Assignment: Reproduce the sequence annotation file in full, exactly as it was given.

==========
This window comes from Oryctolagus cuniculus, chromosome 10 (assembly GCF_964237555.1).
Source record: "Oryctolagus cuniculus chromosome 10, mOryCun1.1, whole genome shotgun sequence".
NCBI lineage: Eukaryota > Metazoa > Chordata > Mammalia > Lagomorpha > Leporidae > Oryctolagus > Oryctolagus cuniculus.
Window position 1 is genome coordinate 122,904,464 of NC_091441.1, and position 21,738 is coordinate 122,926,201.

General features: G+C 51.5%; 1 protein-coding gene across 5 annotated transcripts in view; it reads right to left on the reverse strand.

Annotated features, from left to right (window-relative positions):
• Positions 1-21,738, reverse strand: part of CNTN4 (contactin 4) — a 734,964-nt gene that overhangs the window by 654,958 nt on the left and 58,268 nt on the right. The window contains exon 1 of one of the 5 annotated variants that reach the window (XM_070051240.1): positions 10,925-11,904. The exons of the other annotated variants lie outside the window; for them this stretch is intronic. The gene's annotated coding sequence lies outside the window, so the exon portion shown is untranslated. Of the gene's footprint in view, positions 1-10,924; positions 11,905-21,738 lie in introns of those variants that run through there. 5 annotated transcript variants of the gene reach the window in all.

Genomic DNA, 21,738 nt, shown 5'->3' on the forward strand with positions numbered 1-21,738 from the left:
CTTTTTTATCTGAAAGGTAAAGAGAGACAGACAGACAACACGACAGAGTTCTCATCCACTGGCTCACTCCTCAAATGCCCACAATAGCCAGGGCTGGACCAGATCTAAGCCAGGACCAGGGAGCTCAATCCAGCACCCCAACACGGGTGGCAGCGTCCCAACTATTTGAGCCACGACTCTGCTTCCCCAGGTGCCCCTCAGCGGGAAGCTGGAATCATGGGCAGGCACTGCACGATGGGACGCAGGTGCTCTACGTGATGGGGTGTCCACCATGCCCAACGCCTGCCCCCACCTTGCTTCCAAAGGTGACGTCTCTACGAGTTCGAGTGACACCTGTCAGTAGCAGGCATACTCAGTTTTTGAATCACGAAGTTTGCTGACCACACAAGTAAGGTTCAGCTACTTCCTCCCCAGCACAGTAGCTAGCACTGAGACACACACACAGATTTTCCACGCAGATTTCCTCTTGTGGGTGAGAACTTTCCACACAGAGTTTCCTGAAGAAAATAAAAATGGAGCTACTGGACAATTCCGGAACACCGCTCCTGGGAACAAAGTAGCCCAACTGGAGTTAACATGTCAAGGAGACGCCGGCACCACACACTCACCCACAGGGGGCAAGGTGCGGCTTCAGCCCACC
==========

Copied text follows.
This window comes from Oryctolagus cuniculus, chromosome 10 (assembly GCF_964237555.1).
Source record: "Oryctolagus cuniculus chromosome 10, mOryCun1.1, whole genome shotgun sequence".
NCBI lineage: Eukaryota > Metazoa > Chordata > Mammalia > Lagomorpha > Leporidae > Oryctolagus > Oryctolagus cuniculus.
Window position 1 is genome coordinate 122,904,464 of NC_091441.1, and position 21,738 is coordinate 122,926,201.

General features: G+C 51.5%; 1 protein-coding gene across 5 annotated transcripts in view; it reads right to left on the reverse strand.

Annotated features, from left to right (window-relative positions):
• Positions 1-21,738, reverse strand: part of CNTN4 (contactin 4) — a 734,964-nt gene that overhangs the window by 654,958 nt on the left and 58,268 nt on the right. The window contains exon 1 of one of the 5 annotated variants that reach the window (XM_070051240.1): positions 10,925-11,904. The exons of the other annotated variants lie outside the window; for them this stretch is intronic. The gene's annotated coding sequence lies outside the window, so the exon portion shown is untranslated. Of the gene's footprint in view, positions 1-10,924; positions 11,905-21,738 lie in introns of those variants that run through there. 5 annotated transcript variants of the gene reach the window in all.

Genomic DNA, 21,738 nt, shown 5'->3' on the forward strand with positions numbered 1-21,738 from the left:
CTTTTTTATCTGAAAGGTAAAGAGAGACAGACAGACAACACGACAGAGTTCTCATCCACTGGCTCACTCCTCAAATGCCCACAATAGCCAGGGCTGGACCAGATCTAAGCCAGGACCAGGGAGCTCAATCCAGCACCCCAACACGGGTGGCAGCGTCCCAACTATTTGAGCCACGACTCTGCTTCCCCAGGTGCCCCTCAGCGGGAAGCTGGAATCATGGGCAGGCACTGCACGATGGGACGCAGGTGCTCTACGTGATGGGGTGTCCACCATGCCCAACGCCTGCCCCCACCTTGCTTCCAAAGGTGACGTCTCTACGAGTTCGAGTGACACCTGTCAGTAGCAGGCATACTCAGTTTTTGAATCACGAAGTTTGCTGACCACACAAGTAAGGTTCAGCTACTTCCTCCCCAGCACAGTAGCTAGCACTGAGACACACACACAGATTTTCCACGCAGATTTCCTCTTGTGGGTGAGAACTTTCCACACAGAGTTTCCTGAAGAAAATAAAAATGGAGCTACTGGACAATTCCGGAACACCGCTCCTGGGAACAAAGTAGCCCAACTGGAGTTAACATGTCAAGGAGACGCCGGCACCACACACTCACCCACAGGGGGCAAGGTGCGGCTTCAGCCCACC